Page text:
An entire generation would find it hard to believe that during the 1980s and early ’90s the on-tour English, Australian and West Indian players used to practice at the Lahore Gymkhana cricket ground at the Bagh-e-Jinnah without any security whatsoever.

The recently held Independence Cup with the World XI coming to Pakistan was a huge success story. There were no “phateechar” players. The World XI was led by the captain of the South African team, Faf du Plessis, and the team won the hearts of the entire country. My car pool interview with Darren Sammy revealed the love he had for the people of Pakistan. “I have a special connect with the people of Pakistan, the love we have received here is second to none,” he told me. Sammy also praised the reception he got as an international cricketer and showed support towards restoration of cricket in Pakistan.

Faf Du Plessis, meanwhile, spoke highly of Pakistani food: “I loved Pakistani food. It will be the best memory that I take back home.” The people, the food all at the centre of the Pakistani culture will be taken back as one would hope to be facilitators of a positive change in thinking when the World XI team members return to their respective countries.

From a production point of view, it was nice to have George Bailey and Grant Elliot in the commentary box enlightening the world with their views on their tour.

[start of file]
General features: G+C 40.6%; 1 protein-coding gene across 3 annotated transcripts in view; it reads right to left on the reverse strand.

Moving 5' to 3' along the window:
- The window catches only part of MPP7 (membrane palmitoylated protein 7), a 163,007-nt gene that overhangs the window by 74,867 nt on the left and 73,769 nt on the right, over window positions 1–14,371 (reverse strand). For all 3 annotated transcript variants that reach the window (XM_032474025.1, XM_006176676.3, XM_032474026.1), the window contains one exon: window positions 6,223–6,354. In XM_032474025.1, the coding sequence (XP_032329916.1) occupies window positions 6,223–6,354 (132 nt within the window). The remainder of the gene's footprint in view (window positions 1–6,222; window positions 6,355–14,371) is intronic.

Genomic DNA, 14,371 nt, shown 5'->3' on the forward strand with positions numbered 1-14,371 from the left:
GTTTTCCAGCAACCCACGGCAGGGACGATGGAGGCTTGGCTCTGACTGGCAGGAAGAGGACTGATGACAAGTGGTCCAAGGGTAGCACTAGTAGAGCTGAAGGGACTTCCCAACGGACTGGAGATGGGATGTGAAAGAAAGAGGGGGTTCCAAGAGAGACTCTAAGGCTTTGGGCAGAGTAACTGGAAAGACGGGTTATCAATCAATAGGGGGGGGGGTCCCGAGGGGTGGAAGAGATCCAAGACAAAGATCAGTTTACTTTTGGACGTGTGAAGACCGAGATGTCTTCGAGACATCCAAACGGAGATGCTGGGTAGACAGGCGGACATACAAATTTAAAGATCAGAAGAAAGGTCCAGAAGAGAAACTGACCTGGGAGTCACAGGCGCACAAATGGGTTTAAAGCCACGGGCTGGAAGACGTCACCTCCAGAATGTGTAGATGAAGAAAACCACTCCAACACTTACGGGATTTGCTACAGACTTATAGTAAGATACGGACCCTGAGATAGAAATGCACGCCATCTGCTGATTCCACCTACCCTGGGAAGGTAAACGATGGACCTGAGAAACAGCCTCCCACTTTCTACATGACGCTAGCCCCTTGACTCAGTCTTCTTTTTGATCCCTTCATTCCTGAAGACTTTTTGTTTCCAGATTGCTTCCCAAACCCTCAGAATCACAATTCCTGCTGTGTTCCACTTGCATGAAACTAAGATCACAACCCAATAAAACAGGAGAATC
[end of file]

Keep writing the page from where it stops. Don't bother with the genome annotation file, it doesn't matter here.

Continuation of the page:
“For me the passion, the enthusiasm of the people towards cricket, made me realise how important it is for a country, for a community to support their sport,” Elliot said to me. “The power of sport can bring a country together and Pakistan is passionate to bring cricket back. Let’s hope that we have contributed by making this small step towards international cricket returning.” .

The good news is that this World XI squad had five current playing South African players and that augurs well for a potential Pakistan versus South Africa series in the future in Pakistan.

The career path of choice of any youngster in Pakistan is to play cricket for his or her country. Nothing else promises the glamour, the wealth and the recognition that cricket offers here. As the recent census has shown, alarmingly, Pakistan has a huge over-supply of youngsters. For any small town kid cricket stardom seems so within his grasp because he sees living examples of hundreds of rags-to-riches stories of cricketers who made it big. As inspirations go, nothing beats that.

The famous existentialist French author, Albert Camus, once said: “After many years in which the world has afforded me many experiences, what I most surely know in the long run about morality and the obligations of men, I owe to football.” In cricket, too, we have seen untutored personalities transformed on ‘morality’ and ‘obligations’. It is unfortunate that we do not offer other sporting opportunities to our youth. Until hockey, football, tennis, squash or any other sport offer the same dream to our youth, cricket is all we have.

The writer is a sports anchor and analyst. She tweets @ZAbbasOfficial

Published in Dawn, EOS, September 24th, 2017